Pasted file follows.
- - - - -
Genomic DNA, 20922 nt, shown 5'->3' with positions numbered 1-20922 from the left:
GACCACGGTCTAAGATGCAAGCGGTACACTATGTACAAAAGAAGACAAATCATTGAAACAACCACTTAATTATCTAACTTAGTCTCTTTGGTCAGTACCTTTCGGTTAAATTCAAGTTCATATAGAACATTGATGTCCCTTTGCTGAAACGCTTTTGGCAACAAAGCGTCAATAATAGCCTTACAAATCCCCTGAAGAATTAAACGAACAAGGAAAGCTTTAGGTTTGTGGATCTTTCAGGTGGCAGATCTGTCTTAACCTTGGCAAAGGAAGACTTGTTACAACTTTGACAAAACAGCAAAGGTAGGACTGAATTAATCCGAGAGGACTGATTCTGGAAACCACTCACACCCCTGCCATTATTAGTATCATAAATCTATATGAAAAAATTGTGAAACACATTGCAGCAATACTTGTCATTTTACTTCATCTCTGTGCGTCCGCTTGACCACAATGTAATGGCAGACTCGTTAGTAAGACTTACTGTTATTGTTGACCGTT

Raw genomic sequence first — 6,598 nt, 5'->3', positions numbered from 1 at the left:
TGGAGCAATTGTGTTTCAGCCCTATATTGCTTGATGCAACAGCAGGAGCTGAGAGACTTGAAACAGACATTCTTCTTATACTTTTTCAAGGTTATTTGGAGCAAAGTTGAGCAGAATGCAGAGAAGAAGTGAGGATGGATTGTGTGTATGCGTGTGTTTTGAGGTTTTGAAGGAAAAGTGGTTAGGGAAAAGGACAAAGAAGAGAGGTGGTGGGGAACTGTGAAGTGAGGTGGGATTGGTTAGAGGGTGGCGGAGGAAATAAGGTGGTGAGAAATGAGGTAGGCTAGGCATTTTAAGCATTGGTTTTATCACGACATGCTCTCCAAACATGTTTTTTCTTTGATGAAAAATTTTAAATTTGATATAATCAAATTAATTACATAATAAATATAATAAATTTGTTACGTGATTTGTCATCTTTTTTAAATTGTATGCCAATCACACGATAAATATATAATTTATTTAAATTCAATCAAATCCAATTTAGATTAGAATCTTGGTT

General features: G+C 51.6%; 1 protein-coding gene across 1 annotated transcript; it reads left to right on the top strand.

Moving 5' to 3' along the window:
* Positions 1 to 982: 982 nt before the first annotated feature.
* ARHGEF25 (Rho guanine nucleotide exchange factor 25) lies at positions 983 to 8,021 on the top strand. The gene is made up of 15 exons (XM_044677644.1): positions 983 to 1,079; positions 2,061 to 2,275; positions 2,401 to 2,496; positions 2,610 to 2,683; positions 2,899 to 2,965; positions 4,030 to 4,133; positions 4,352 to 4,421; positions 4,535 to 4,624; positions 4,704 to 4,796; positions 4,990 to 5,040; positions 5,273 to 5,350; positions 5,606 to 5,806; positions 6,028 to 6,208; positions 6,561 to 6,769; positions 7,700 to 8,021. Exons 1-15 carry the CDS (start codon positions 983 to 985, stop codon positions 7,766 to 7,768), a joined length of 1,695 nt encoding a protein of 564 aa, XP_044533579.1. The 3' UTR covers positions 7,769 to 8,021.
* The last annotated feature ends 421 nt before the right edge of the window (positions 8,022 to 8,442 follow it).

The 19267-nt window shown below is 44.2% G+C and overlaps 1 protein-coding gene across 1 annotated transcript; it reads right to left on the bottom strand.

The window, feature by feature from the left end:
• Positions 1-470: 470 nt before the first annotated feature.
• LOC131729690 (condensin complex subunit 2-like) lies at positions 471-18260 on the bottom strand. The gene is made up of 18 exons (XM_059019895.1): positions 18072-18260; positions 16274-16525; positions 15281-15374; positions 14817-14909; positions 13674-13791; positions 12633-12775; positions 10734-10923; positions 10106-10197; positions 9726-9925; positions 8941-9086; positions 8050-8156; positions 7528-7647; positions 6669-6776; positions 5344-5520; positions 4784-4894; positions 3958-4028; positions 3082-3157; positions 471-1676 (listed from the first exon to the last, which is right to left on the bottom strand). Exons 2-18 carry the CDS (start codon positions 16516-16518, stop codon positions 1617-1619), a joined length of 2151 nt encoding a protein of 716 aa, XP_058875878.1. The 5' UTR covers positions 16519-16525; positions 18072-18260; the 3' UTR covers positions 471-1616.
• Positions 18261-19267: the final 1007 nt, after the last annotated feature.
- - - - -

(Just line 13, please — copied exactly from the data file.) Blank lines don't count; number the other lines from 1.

• LOC131729690 (condensin complex subunit 2-like) lies at positions 471-18260 on the bottom strand. The gene is made up of 18 exons (XM_059019895.1): positions 18072-18260; positions 16274-16525; positions 15281-15374; positions 14817-14909; positions 13674-13791; positions 12633-12775; positions 10734-10923; positions 10106-10197; positions 9726-9925; positions 8941-9086; positions 8050-8156; positions 7528-7647; positions 6669-6776; positions 5344-5520; positions 4784-4894; positions 3958-4028; positions 3082-3157; positions 471-1676 (listed from the first exon to the last, which is right to left on the bottom strand). Exons 2-18 carry the CDS (start codon positions 16516-16518, stop codon positions 1617-1619), a joined length of 2151 nt encoding a protein of 716 aa, XP_058875878.1. The 5' UTR covers positions 16519-16525; positions 18072-18260; the 3' UTR covers positions 471-1616.